The Orange County Performing Arts Center's executive director, Thomas R. Kendrick, and its general manager, Judith O'Dea Morr, were wed in a civil ceremony at the County Courthouse in Santa Ana on Jan. 30, according to courthouse records. Kendrick, 53, and Morr, 45, confirming what was the second marriage for both of them, said this week they had considered the wedding a private matter and had made no public announcement.
Both said they did not believe it would affect the Center's operations. Henry Segerstrom, chairman of the Center's Board of Trustees, said if anything, the marriage would be a boon to the working atmosphere in the cluster of administrative offices on the Center's ground floor.
"I think that their happiness will reflect beneficially on everybody," Segerstrom said. "I have the highest regard for both of them personally. . . . I absolutely, absolutely, absolutely think they are a team. They are wonderful people."
The couple informed only "leading board members" at the Center of the wedding, Kendrick said. "We've obviously been extremely busy and just wanted to keep this a private matter for the time being. We just walked into the Santa Ana courthouse one day shortly after I found out my divorce was final and got married. We went back to work the same day. . . . We're very happy."
Morr, who also was divorced, said of her marriage to Kendrick: "We just did it and went back to the office. Honestly, I haven't thought a lot about it. We've been very busy."
The wedding did not seem to surprise people who know the couple. "I didn't know they'd gotten married, but I knew it was going to occur and so did others," said one Center board member, who asked not to be named.
Before being hired in Costa Mesa in the summer of 1985, they worked together in administrative posts at Washington's Kennedy Center for the Performing Arts--he as director of operations, she as general manager for theaters.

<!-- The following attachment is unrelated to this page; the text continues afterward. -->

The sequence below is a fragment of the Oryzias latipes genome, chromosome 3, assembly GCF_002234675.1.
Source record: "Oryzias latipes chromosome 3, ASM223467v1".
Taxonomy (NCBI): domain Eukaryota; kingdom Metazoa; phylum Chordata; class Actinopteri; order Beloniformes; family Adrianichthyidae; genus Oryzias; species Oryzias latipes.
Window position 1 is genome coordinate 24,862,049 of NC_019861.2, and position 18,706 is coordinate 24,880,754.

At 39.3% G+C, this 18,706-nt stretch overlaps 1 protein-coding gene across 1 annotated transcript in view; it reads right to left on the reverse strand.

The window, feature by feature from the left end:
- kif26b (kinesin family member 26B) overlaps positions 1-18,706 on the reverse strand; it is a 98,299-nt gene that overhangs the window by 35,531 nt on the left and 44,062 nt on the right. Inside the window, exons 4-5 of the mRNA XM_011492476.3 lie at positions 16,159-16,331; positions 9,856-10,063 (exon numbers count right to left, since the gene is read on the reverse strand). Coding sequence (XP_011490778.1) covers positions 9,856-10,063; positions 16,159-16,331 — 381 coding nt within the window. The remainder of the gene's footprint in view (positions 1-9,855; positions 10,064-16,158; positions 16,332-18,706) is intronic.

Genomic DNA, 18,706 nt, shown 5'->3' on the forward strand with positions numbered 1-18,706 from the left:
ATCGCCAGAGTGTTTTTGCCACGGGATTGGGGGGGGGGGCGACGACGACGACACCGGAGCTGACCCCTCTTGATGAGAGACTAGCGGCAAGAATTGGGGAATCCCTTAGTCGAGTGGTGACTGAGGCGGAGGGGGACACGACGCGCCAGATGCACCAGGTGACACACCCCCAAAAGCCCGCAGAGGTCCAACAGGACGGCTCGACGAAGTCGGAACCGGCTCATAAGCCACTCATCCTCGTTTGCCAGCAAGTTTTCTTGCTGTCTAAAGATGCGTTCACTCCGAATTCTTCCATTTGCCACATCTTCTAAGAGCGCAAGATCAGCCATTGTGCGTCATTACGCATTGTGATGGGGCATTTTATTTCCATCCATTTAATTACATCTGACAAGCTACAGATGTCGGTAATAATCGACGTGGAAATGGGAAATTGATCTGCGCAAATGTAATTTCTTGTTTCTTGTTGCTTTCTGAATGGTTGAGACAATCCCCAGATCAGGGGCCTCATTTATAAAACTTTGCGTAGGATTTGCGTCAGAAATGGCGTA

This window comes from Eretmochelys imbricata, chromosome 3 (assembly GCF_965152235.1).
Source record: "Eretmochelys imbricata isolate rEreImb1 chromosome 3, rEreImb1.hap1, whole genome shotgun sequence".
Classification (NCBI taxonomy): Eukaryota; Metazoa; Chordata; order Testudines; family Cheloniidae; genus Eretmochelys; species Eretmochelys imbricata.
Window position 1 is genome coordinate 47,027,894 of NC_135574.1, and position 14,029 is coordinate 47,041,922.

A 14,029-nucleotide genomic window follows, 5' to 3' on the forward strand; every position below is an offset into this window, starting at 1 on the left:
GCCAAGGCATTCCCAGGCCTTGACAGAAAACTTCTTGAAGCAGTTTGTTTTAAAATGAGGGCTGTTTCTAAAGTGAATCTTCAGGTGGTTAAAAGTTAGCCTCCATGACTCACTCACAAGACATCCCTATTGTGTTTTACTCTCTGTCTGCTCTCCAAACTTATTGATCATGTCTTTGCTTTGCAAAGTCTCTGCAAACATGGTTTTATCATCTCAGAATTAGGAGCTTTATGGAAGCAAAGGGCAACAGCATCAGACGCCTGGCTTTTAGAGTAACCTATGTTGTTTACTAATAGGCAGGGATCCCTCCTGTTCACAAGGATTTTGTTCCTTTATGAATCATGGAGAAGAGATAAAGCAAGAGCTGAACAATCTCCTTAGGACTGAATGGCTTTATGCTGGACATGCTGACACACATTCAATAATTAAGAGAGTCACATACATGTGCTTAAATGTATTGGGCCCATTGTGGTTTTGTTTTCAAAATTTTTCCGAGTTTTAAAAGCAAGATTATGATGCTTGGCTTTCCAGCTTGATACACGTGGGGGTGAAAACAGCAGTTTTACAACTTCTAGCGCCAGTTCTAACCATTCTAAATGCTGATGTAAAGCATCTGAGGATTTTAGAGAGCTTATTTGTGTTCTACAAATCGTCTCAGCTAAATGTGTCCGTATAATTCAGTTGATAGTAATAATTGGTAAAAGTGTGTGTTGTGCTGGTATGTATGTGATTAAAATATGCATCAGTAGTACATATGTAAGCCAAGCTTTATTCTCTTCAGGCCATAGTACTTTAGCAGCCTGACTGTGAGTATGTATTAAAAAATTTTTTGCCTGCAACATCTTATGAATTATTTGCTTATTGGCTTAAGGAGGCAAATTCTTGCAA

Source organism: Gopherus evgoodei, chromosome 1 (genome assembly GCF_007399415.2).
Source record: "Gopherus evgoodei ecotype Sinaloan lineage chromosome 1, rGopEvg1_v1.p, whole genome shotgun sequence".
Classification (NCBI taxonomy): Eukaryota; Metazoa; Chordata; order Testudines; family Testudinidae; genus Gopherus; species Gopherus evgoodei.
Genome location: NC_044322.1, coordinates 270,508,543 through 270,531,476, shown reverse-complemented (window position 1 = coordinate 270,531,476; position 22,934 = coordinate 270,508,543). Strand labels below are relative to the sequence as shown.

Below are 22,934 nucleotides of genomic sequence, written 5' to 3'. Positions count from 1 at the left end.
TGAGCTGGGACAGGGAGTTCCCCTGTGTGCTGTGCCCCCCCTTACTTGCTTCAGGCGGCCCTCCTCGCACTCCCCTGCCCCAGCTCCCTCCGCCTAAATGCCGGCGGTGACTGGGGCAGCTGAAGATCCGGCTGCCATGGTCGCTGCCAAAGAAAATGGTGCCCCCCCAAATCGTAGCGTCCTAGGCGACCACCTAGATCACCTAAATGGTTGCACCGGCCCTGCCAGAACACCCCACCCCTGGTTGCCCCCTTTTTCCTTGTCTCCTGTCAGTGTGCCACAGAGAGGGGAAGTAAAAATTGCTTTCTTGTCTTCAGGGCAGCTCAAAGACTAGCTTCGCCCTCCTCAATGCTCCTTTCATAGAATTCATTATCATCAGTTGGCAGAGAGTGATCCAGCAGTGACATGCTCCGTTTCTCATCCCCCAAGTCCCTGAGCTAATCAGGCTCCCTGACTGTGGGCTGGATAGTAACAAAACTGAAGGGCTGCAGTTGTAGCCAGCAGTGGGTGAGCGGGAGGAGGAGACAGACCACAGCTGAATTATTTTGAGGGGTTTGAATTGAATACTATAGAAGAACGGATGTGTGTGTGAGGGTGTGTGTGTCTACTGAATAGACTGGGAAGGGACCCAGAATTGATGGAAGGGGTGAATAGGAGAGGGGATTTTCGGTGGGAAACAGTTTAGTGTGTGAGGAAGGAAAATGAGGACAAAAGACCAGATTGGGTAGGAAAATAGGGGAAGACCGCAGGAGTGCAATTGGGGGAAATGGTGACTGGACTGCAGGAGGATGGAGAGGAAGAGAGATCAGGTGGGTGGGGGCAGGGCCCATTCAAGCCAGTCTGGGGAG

At a May 9, 1985, press conference in Costa Mesa, the two were described as "the best one-two team in the field" by Center president Timothy Strader. "Getting them was an absolute coup for us," he said.
Morr, who said she intends to keep her name, mostly manages the day-to-day operational details of the Center, Kendrick said, while he generally oversees policy and budget matters. Although Kendrick said he is clearly her boss on the administrative hierarchy, he said they work together and share some responsibilities. "We both get involved in bookings . . . and programming," he said.
"We've worked together for a long time," Morr said. "I don't think anything will change." Said the board member who requested anonymity, "I've never heard one word about nepotism or any negative reaction out of the board or Center supporters or the staff. And it certainly is a situation fraught with difficulties in terms of management. But I'm convinced they will be able to handle this professionally, or I know somebody would have started sniping at them already."